Construction is nearly complete on a new hangar at the Tri-Cities Airport for the ARM Aerial Facility, managed by Battelle Memorial Institute. When Battelle added new mobile laboratory platforms – both piloted planes and unmanned aircraft vehicles (UAV), the hangar they had been using at the airport for decades became untenable. Battelle began a national search for a facility that would work. Instead of losing a valued organization and employer that pays well above the county average, the Port of Pasco requested and was granted financial support from Franklin County’s point 09 funding to build a new, suitable hangar. The Port of Pasco owns the facility and will lease it to Battelle, retaining both jobs and the significant capital investment.

“The space, which includes hangar and office/lab space, was made possible thanks to $350,000 in point 09 economic development funding, This is a strategic investment that will establish the Tri-Cities Airport as a hub for this kind of development and set the community up for future prosperity.”

Gary Ballew, Director of Economic Development and Marketing for the Port of Pasco

Background & History

The rural distressed county tax credit program statute (RCW 82.14.370, Sales and use tax for public facilities in rural counties) was established in 1997 to provide rural counties with a local option tax to be used to promote the creation, attraction, expansion and retention of businesses and provide for family wage jobs. The program in place today was established in statute in 1998 — the rural distressed county tax credit program provided for .04 percent of the sales and use tax in the originating county to be ‘rebated’ back to the county to use for economic development purposes.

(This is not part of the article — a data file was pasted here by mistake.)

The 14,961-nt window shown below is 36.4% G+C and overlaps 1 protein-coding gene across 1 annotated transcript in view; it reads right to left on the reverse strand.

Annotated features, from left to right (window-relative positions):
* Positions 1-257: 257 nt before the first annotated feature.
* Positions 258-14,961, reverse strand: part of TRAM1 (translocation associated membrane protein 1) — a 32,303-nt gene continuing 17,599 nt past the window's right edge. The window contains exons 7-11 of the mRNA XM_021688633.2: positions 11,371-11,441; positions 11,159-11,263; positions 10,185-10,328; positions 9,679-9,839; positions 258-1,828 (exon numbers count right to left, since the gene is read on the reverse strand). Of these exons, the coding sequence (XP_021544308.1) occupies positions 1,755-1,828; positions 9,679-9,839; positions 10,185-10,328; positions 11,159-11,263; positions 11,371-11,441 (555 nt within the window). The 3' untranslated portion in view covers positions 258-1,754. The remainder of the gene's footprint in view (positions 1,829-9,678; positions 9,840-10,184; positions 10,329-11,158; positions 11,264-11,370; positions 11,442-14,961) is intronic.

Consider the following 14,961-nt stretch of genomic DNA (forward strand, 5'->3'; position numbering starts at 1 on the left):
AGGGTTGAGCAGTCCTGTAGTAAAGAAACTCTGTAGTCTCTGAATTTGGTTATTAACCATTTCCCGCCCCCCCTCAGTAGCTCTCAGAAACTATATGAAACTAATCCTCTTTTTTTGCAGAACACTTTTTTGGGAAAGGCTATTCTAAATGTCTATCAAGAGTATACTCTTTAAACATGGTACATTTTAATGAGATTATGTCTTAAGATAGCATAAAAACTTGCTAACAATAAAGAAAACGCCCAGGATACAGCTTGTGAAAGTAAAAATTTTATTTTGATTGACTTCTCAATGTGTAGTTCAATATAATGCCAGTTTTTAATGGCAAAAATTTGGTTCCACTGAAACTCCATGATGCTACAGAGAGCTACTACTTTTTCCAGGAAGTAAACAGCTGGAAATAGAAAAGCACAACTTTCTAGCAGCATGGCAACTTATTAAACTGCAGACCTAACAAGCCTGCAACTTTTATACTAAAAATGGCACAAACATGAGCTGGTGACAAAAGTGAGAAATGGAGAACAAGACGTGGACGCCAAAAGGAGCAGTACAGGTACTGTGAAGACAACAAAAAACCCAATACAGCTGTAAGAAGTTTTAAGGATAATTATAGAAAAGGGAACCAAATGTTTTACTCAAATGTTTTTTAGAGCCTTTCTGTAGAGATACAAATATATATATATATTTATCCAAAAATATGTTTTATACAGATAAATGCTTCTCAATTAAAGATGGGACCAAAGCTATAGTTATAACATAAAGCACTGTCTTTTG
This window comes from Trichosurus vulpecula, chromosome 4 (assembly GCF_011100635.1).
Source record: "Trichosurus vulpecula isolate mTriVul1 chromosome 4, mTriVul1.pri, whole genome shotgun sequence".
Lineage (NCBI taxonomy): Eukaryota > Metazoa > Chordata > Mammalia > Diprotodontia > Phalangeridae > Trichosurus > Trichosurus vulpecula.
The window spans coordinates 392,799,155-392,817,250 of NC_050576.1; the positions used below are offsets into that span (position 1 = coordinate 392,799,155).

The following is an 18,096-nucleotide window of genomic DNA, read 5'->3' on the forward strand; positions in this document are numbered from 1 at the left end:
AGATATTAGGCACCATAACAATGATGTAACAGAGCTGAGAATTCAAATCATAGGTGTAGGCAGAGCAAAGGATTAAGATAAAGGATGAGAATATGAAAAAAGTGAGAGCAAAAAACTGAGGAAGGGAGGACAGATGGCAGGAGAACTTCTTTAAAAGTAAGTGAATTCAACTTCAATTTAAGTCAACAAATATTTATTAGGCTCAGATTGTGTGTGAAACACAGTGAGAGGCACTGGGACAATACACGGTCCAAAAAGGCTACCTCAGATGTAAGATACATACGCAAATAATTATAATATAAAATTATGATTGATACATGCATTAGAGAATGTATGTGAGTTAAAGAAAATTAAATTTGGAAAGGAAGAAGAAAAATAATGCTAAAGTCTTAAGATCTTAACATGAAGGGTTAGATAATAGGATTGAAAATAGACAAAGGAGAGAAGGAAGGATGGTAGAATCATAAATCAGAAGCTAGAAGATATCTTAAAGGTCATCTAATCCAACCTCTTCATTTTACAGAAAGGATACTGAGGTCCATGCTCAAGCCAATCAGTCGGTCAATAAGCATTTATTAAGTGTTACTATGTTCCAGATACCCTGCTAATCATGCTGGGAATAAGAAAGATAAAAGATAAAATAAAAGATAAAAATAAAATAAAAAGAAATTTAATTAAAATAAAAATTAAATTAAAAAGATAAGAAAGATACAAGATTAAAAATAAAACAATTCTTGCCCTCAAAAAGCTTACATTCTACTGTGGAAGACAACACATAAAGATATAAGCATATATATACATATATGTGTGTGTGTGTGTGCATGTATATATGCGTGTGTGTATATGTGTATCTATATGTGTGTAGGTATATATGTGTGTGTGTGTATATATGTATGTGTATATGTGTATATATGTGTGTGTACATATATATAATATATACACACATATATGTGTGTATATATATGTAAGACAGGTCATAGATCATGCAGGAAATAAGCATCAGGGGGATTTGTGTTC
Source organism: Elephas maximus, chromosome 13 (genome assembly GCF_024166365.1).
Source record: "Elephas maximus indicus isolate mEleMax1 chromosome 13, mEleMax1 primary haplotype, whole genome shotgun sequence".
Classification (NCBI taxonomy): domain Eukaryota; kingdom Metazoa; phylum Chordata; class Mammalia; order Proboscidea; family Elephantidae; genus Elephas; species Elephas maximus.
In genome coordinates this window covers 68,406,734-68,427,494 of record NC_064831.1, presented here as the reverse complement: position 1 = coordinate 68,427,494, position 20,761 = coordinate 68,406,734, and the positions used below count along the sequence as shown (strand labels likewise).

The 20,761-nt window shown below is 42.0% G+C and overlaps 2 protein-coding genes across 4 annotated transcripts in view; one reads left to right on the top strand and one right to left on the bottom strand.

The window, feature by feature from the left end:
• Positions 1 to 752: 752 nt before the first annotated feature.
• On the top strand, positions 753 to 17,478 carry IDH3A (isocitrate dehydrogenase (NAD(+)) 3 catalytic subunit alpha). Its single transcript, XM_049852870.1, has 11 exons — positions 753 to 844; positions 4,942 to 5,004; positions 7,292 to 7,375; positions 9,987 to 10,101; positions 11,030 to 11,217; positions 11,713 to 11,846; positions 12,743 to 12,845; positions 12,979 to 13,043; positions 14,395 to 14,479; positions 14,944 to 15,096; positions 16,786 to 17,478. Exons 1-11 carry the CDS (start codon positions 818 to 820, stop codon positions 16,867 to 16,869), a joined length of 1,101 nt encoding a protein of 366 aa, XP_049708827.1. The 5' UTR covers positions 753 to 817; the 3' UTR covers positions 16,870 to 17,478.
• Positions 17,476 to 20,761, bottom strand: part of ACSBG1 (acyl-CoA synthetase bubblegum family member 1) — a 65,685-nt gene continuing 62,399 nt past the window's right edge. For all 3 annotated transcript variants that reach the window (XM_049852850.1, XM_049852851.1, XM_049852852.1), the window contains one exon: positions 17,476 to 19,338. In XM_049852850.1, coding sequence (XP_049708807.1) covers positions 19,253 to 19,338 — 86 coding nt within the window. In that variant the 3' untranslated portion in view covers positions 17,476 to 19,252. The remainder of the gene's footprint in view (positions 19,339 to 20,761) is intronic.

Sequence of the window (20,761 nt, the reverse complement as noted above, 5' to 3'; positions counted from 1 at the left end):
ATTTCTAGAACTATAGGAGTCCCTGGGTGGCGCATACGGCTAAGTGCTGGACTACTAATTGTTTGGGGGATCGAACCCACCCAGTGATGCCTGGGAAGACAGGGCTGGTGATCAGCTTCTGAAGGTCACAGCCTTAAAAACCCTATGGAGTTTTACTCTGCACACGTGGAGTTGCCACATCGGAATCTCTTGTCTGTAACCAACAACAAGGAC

The statute was amended in 1999 to raise the rate to .08 percent and again in 2007 to allow counties to levy .09 percent. Depending upon when a county imposed the tax, counties expire from the program in 2032 or 2033, with some of the early-adopter counties expiring out as early as 2026. The entire program under current law expires in 2034.

Thank You to Our Endorsers

Adams county development council logo.
Adams county development council logo.
San Juan county Economic Development Council logo.
Snohomish county Economic Alliance logo.
Economic Development Council for Island County logo.
Port of Walla Walla logo.
The logo for Greater Spokane Inc.
Economic development alliance of Skagit county logo.
Tri-City Development Council Logo.
Grant county Economic Development Council logo.
Choose Whatcom logo.
Tri county Economic Development District logo.
Economic development of Clark county logo.
Logo for economic development board in Tacoma Pierce County.
Clallam economic development corporation logo.
SE Washington Economic Development Association logo.
Port of Bellingham Economic Development logo.
Seattle metropolitan chamber of commerce logo.
EDC Thurston county logo.
EDC Thurston county logo.
EDC Thurston county logo.
Spokane County logo.
City of Pasco logo.
Central Washington University logo.
Washington State Association of Counties.
Yakima County Development Association Logo.
University District logo.
Center Fuse Ellensburg Business Development logo.

Take action! Support Point 09 expansion and alignment with a letter to your legislators.

Washington Economic Development Association Logo.